If you're trying to replace your edger blade for the first time then you'll want to know if its nut is reverse-threaded or not. We have researched the answer to this question and here's what we found.
Generally, an edger blade's nut is reverse-threaded. You turn the nut to the left to tighten it and to the right to loosen it.
When loosening any nut, you need to make sure that it goes in the right way. You don't want to destroy your lawn edger by overtightening the nut instead of loosening it. Keep reading as we talk about how you replace your edger blade and how to do it correctly. We'll also answer some relevant questions related to the topic that you may find useful.
When Should You Replace Your Edger Blade?
Edger blades are important tools for landscapers. They allow you to cut around corners and edges and trim around extra, unsightly growth. But when should you replace your edger blade?
To find out how long your edger blade should last, you should be aware of how often you use it. The more you use it, the faster it will wear.
In fact, you can easily tell how much your edger blade is worn out by looking at the way it cuts the grass. Typically, an edger blade should last for the entire season without replacement.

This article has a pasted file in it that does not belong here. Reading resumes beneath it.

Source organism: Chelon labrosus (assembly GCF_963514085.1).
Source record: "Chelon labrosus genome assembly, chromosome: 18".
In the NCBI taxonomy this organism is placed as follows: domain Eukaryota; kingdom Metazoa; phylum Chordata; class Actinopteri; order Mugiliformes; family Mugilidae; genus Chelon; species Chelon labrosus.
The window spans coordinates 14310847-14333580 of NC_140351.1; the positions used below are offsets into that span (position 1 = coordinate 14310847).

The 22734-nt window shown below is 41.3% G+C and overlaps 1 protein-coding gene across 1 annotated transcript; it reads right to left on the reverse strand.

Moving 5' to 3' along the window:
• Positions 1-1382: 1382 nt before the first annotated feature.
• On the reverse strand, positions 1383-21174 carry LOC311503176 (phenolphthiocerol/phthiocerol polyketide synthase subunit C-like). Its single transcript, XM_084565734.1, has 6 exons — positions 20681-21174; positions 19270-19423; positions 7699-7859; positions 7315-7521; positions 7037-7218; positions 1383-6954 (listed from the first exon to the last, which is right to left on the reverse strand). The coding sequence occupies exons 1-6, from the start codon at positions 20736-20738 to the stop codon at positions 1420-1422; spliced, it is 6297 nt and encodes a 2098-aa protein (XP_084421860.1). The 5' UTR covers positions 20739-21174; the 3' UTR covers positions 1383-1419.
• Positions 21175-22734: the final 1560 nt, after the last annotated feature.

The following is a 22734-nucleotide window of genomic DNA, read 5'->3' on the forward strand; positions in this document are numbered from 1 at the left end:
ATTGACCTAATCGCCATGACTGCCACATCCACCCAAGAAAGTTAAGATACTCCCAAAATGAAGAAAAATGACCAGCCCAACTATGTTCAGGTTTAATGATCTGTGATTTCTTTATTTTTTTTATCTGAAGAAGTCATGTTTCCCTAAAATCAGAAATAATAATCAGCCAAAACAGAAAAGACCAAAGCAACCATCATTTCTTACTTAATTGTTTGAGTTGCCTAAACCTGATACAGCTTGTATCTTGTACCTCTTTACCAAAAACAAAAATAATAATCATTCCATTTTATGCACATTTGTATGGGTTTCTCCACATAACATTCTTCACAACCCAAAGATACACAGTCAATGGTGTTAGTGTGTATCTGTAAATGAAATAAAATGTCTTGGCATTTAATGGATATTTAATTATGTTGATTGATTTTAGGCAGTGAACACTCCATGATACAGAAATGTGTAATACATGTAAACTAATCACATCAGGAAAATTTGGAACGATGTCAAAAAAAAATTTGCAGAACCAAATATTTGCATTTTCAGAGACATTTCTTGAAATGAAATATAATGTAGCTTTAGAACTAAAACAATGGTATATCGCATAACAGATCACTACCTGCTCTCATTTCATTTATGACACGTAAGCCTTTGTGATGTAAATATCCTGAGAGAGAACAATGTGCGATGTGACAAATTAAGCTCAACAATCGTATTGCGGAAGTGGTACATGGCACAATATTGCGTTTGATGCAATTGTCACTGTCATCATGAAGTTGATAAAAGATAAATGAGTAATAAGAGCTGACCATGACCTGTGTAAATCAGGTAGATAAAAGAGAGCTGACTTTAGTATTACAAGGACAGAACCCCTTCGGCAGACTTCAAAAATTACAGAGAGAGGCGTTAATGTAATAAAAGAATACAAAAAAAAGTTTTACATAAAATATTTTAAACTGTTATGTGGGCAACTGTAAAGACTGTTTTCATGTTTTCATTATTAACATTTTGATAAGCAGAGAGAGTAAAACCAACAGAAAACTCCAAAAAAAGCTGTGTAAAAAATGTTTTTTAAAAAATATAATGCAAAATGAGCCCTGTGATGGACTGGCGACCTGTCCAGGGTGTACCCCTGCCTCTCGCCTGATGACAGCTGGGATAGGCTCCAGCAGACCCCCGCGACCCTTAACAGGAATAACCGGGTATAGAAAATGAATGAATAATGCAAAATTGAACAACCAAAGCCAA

Here are a couple of signs that indicate it's time to replace your edger blade:
1. Blunt or rounded edges
The cutting edges on edger blades are quite vulnerable to wear, which can make the blades blunt or rounded. Bluntness in an edger blade makes it less effective at cutting. A blunt blade will unevenly cut edges and make it difficult to achieve a uniform look.
2. The blade decreases in size and length
As the blades get worn, the cutting edge gets smaller and shorter, causing the edger blade to decrease in size. One of the main reasons why your edger blade is becoming smaller over time is that it could be caused by the friction of the blades against the pavement.
How To Replace Edger Blade
1. Clamp and hold the blade on a vise.
2. Look for a tiny hole at the back of the blade.
3. Lock the transmission so the blade won't turn when you try to loosen the nut. To do this, insert a piece of metal or any suitable material or tool that you can find to fit into the tiny hole.